Comme des Garçons
Brands: A Social Perspective
Lecturer: Jacob Östberg
School of Business
Individual take-home exam
a few June 2009
The latest paper covers how and why a certain brand capabilities as a cultural resource and how companies take advantage of this brand operating as a cultural resource. The brand name selected pertaining to the discussion is the Japanese fashion line Comme des Garçons. The paper can be divided into two parts. The first part defines the concept of ‘cultural resource' from the marketing perspective and prepares floor for the argumentation by simply referring specifically to the psychic readings from the study course literature. The second part provides short intro of the brand Telles des Garçons and argues how and how come it is a ‘cultural resource' based upon the training course literature and the cultural panorama of the brand. An analysis on the great things about the cultural branding of Comme des Garcons is included at the conclusion of each subsection. Theoretical construction
Brand researchers have argued for some time that there is a close website link between brands and culture. Schroeder and Salzer-Mörling (2006) maintain that brand is now increasingly essential in the cultural setting and this contemporary brands are inspired by simple cultural operations such as ‘historical context, ethical concerns, and consumer response' (p. 1). Schultz and Hatch (2006) state that business branding is a interconnection of image, vision as well as traditions and identity. Balmer (2006) also promises that the domains of tradition and logos ‘are inextricably linked' mainly because culture will help us to understand brands while through a strong lens of brands we are able to comprehend civilizations. Furthermore, Bengtsson and Östberg (2006) contend that a company is a widely constructed mark, created by simply multiple ‘authors' who load it with symbolic content material. Similarly, Uggla (2006) and Bergvall (2006) point out that brand creation is no internal method, but rather an interaction which has a network of multiple ethnic levels. In his cultural marketing model, Holt (2004) suggests that iconic brands functions just like cultural active supporters and workers, leading ethnic changes and possess ‘a ethnical halo effect', or a powerful myth that enhance the brand's values (p. 10). These brand researchers seem to suggest that brands and branding regularly appear in lifestyle. As such, in looking at a brand as a ethnical resource, it can be required to consider the cultural surroundings of that brand or the way the brand activates culture and just how culture envelops the brand. Because suggested simply by Schroeder and Salzer-Mörling (2006) in Company Culture, this kind of cultural resource/landscape of a brand includes company identity, manufacturer communities, contradictions and paradoxes of brands, branding values, multilevel manufacturer interaction, company meaning, marketing and sales communications, etc . The subsequent paragraphs will look at some of the aspects of manufacturer landscape which will deem suited to the discussion from the chosen company – Telles des Garçons.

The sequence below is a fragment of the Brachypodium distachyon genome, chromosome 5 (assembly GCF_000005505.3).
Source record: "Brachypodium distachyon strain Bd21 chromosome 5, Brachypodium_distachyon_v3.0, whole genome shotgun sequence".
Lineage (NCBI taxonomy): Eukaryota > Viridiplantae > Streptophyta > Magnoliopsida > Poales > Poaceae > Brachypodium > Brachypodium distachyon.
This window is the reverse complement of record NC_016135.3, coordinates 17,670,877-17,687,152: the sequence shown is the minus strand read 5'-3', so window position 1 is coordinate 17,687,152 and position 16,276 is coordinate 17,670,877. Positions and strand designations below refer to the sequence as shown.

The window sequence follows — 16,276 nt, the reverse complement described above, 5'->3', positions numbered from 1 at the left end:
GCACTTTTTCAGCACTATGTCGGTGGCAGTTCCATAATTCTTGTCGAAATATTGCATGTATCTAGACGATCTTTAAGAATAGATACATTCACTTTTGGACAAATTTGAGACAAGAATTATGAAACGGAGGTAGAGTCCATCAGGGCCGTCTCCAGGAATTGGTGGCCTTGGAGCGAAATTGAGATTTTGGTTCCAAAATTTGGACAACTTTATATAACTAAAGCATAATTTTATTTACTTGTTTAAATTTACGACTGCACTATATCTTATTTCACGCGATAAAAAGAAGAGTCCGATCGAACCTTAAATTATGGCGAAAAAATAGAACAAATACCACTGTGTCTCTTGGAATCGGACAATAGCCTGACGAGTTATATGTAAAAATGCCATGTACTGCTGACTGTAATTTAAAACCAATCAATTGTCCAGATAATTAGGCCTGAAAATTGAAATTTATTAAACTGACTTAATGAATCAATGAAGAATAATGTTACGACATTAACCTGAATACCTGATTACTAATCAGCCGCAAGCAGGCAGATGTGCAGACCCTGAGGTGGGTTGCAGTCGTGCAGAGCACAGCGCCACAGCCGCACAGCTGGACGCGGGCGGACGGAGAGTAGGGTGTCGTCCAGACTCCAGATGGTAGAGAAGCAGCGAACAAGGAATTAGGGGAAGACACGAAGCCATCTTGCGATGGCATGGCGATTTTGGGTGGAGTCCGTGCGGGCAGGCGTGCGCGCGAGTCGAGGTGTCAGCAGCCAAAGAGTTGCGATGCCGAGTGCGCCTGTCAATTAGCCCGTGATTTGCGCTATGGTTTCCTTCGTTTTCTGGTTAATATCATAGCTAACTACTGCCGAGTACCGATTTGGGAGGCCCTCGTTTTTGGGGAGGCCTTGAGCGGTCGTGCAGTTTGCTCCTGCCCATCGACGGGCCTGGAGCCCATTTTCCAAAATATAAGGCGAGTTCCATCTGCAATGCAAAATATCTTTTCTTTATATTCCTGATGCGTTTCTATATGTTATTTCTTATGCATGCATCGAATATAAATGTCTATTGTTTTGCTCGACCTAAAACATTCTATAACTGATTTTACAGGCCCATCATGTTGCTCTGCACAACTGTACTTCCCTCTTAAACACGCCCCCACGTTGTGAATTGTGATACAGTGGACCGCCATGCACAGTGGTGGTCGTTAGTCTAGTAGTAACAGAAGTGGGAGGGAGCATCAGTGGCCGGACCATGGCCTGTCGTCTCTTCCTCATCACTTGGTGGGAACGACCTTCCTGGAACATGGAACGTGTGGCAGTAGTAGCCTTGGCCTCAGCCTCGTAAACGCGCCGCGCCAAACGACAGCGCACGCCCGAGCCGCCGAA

Kapferer brands brand id as the brand's ‘innermost substance'. There are several approaches to company identity. A functionalistic point of view on identity suggests that the manufacturer strategist will need to define manufacturer identity and communicate this kind of to customers in order to stimulate a brand graphic that is consistent with the brand's identity. A number of college students, however , criticize this conventional view on manufacturer identity arguing that it fails to take into account customers' active settlement of brand which means. These analysts assert which the process of understanding brand identity is certainly not the task of the brand strategist, rather is co-produced with consumers and other stakeholders. Csaba and Bengtsson (2006) believe that company identity has to be understood inside the broader circumstance of sociable and ethnic identity. Likewise, Castells brands identity since the process of development of meaning based on a set of cultural attributes,...
References: Balmer, J. Meters. T. (2006), " Corporate and business brand cultures and communities”, in Brand Culture, L. E. Schroeder and Meters. Salzer-Mörling (eds. ) (2006), London & New York: Routledge
Bergvall, H. (2006), " Brand environments: multilevel manufacturer interaction”, in Brand Lifestyle, J. At the. Schroeder and M. Salzer-Mörling (eds. ) (2006), Greater london & New york city: Routledge
Darkish, S. (2001), " Torment Your Customers (They'll Love It), Harvard Organization Review, Oct 2001, 83-88
Brown, S., Kozinets, Ur. V
Holt, D. B. (2004), How Brands Become Icons: The Principles of Social Branding, Boston, MA: Harvard Business School.
Schroeder, L. E. and Salzer-Mörling, Meters. (eds. ) (2006), Company Culture, London & New York: Routledge
Skov, L. (1996) " Products, Japonisme and Postmodernism”, Theory, Culture & Society, Vol. 13 (3), 129-151
[ 4 ]. 1997, cited in Csaba and Bengtsson 2006
[ 5 ]